COLUMBIA — To help a student with a fatal disease, Lange Middle School is holding its 9th Annual Trivia Night and Silent Auction at 5:30 p.m. Friday.
The event raises money to benefit the Heart of Missouri Chapter of the Batten Disease Support and Research Association. Batten disease is a rare degenerative neurological disease that affects 18-year-old Austin Hein. He is the only person in mid-Missouri to have the disease, his mother, Lugine Hein, said.
Although Austin Hein is technically in 12th grade, he is a student at Lange, which teaches only sixth and seventh grades. Lugine Hein said she and her husband decided to continue their son's education there because of the "wonderful teachers and staff who continue to work with him."
As a result, the family became more involved at Lange and organized the first Trivia Night and Silent Auction in Feb. 2004 after hearing about one that had been organized in Springfield.
"It is a different kind of fundraising," Lugine Hein said. "And we thought we could do it ourselves without lots of help; we want people to participate by attending rather than by helping to organize it."
The event was a success, bringing in nearly $10,000 and averaging about $7,000 each year since then. Nearly 240 people attend each year.
Some money is raised through a silent auction, small side games, donations and food sales. But most of the money comes from a participation fee of $10 per person. Participants can sign up as teams of eight, or individually, in which case they are placed on a team.
The Heins create new trivia question categories each year and research questions to fill them; they write 100 questions which are broken down into 10 rounds. The top three teams win prizes at the end.
"Teams go all out and create themes for themselves," Lugine Hein said. "They make T-shirts and decorate their tables. It adds another fun element to the evening."
One time, a group of team members dressed up as characters from the game Clue. Another team had a fake bonfire in the middle of its table, and team members went as s'mores.
Chris Kellogg, morning radio host at 101.5 KPLA, has been the Guest Quizmaster for the past five years. He met the Hein family at church.
"I wanted to donate my time to help," Kellogg said. "It is really good, competitive fun, and the family works so hard to get people involved. It is cool to see so many businesses and people help, especially since they don't know about the disease."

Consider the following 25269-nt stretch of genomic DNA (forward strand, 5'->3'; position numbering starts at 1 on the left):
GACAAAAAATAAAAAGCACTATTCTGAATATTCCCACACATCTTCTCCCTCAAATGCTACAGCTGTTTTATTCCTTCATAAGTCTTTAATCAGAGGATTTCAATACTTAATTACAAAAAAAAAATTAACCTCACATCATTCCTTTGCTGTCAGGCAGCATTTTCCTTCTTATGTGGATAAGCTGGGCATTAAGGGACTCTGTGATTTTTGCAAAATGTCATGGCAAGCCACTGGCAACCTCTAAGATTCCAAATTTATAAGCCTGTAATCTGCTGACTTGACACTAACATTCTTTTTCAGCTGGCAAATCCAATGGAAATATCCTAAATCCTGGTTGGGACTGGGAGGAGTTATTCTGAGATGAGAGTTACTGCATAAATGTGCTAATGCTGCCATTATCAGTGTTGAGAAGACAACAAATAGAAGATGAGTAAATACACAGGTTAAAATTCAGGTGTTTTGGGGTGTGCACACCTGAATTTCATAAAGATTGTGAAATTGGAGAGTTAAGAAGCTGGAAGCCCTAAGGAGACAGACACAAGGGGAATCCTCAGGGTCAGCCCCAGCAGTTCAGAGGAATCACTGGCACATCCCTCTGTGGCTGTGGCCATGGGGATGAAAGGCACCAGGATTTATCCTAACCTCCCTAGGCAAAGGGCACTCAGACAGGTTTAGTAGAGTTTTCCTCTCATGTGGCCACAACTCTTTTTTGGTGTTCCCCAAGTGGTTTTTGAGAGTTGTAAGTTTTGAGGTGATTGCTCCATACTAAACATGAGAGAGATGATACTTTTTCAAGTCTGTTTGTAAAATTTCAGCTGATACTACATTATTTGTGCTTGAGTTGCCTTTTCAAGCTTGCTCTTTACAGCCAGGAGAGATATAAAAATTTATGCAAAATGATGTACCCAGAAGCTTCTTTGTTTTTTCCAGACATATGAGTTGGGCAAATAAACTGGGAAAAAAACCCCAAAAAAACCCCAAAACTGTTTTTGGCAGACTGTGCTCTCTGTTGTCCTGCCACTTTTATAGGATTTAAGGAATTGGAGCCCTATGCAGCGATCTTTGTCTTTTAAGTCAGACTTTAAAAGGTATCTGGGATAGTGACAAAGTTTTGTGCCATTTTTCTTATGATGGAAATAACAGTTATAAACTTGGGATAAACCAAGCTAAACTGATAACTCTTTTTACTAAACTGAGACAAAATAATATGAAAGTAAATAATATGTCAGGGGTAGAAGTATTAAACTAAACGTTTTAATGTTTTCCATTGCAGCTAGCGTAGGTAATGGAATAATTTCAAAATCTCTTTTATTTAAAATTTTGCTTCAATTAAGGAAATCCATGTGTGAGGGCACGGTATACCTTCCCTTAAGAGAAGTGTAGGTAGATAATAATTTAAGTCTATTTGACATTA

Batten disease affects only two to four of every 100,000 births. It is an inheritable disease that comes from a recessive gene, meaning both parents must carry it and pass it on to their child for the disease to manifest itself.
According to the Batten Disease Support and Research Association website, when both parents carry one defective gene, each of their children faces a one in four chance of developing the disease while also facing a one in two chance of inheriting one copy of the defective gene.
Lugine Hein has two other sons who are older than Austin, but neither have Batten disease. Although, she said, one of the sons is a carrier of the defective gene.
"I know families where all or some of the children have the disease," Lugine Hein said. "We were blessed to only have one."
It is fatal, and signs of the disease are typically evident in childhood, but one form of the disease occurs in adulthood. It usually begins with vision problems and seizures, and eventually, it leads to an early death.
"There is currently no treatment or cure; we can manage the seizures and provide daily care, but there is no way to affect the disease at this point," Lugine Hein said. "I know there is a cure, we just need to get the right research."
The money raised from the event will go toward funding this research, as well as helping to provide support to families who are affected by the disease.
"Since it is a fairly rare disease, families need that support," Lugine Hein said.
The community at Lange has tried to help support the Heins. The students held a Penny War this past week that raised an additional $700 to donate along with the money raised at the event.
"We really appreciate all of the support of our friends. It means so much to us," Lugine Hein said.